The company models ‘how to do it’ in their designs. “Our top focus is to troubleshoothe challenges people have with living outdoors in their big new homes,” Bearss says. “We design areas to protect homeowners from the inevitable wind on their properties by creating sheltered areas, such as courtyards, which can be 5-10 degrees warmer in the winter. The climate is mild enough to drink coffee outside in the winter enjoying the view of Mount Princeton, if protected from the windWe end up creating new microclimates in sheltered areas where it’s warmer and deer can’t get in, which means we can use lots of lush plant material. 

Residential landscape takes off
About two years ago, Bearss hired Mike Enger who came from a Front Range landscape company. Bearss considers him a great addition to the management team. “He’s in charge of residential design and construction,” he says. “He’s my right-hand man, took a lot off my plate and excels what he does.” 

Adding maintenance division
“We started as a design-build company, but noticed many clients don’t or can’t maintain their landscapes. We moved into maintenance to preserve the landscapes—make them better, Bearss recountsYes, it’s a revenue stream, but without proper maintenance, we couldn’t see our designs come to life as they mature. We understand the importance of maintaining and sustaining landscapes and hired our first maintenance division foreman, Kyle Hall, this year. And, the new division created more employment opportunities for people.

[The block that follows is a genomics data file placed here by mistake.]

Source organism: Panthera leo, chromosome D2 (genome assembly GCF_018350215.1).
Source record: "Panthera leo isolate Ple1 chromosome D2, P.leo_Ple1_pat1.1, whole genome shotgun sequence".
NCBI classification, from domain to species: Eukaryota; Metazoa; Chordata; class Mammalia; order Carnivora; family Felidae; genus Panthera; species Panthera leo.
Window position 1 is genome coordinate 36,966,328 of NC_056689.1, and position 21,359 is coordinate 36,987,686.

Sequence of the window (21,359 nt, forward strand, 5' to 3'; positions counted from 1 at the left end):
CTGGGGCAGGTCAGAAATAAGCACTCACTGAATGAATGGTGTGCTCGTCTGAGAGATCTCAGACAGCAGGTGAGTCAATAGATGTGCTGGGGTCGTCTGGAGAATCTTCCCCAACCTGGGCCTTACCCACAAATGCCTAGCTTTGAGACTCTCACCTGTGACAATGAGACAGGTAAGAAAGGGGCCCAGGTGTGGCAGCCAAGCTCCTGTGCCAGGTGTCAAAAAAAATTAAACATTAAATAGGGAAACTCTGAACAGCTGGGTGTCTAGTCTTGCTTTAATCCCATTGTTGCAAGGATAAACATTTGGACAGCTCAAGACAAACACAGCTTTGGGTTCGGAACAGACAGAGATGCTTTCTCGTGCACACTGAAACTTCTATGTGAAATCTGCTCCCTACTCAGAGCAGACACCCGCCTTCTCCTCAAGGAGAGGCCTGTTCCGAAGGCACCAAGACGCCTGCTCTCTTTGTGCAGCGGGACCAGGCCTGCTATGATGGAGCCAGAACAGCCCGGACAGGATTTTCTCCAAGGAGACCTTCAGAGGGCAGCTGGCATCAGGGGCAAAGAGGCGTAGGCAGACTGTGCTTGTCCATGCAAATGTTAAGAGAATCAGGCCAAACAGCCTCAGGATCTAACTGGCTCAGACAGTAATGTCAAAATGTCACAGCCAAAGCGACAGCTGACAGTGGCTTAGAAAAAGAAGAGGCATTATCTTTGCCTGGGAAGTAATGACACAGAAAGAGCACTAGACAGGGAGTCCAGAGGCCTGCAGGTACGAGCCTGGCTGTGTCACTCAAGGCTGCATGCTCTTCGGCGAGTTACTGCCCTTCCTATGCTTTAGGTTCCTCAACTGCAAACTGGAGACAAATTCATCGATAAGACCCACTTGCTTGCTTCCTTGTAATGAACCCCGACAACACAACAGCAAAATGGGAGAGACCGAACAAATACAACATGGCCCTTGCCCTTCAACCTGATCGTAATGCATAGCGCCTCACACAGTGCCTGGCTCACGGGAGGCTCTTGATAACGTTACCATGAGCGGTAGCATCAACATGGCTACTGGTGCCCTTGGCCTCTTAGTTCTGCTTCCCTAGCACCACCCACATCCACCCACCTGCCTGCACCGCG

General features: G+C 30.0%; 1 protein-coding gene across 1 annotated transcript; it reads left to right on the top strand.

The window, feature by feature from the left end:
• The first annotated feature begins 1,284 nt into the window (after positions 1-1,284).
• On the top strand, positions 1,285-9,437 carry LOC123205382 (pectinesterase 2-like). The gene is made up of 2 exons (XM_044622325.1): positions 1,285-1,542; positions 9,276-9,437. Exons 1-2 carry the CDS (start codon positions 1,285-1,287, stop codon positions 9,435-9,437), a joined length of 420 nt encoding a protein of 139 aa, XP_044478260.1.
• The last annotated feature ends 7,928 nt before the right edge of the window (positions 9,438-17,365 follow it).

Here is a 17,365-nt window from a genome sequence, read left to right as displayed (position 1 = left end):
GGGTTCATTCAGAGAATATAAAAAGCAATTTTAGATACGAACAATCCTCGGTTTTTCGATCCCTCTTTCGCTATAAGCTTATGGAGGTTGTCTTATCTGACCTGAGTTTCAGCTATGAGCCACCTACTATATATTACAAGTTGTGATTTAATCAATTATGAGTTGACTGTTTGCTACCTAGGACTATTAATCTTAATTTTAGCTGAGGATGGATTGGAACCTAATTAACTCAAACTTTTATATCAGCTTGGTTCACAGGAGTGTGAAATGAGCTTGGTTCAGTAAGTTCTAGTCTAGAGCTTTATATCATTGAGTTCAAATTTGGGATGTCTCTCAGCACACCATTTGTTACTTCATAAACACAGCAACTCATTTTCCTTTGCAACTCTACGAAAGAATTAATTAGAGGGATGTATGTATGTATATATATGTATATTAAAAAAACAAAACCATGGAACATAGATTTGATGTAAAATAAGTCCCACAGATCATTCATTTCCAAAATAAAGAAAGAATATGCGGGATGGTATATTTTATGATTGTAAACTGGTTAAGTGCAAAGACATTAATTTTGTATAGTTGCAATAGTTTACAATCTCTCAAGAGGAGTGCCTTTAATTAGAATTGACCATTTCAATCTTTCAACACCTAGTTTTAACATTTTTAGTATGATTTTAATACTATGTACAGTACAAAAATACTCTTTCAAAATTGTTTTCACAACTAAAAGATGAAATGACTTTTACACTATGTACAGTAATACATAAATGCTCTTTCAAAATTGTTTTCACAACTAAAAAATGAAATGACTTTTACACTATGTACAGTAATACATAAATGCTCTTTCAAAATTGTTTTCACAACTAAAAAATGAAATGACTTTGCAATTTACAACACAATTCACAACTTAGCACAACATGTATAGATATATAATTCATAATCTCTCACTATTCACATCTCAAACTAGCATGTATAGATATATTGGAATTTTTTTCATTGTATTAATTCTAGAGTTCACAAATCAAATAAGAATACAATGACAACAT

Learning and growing the business
“Learning more about managing a bigger business keeps me humble,” he confesses. “My role now is less about installing landscapes—which I love doing—and more about managing and operating the business including hiring, insurance matters and growing leaders.” 

“The pandemic put our industry on steroids! Our company is booked up through the 2022 season. We put this on our website,” he says. People say, ‘can’t you just add a new crew?’ We have to educate our clients that a new crew is a $150,000 investment in a truck, trailer and equipment, and find good people.” 

“It was the right move for us to stop taking projects. We have come to realize that we are in control. This doesn’t have to be chaos,” Bearss says. ‘We communicate with clients and set expectations and boundaries This protects the sanity of me and my managers.”  

He concedes that staffing for the season is still an unknown and it’s possible they could open up to one or two more projects. For now, they are at their limit.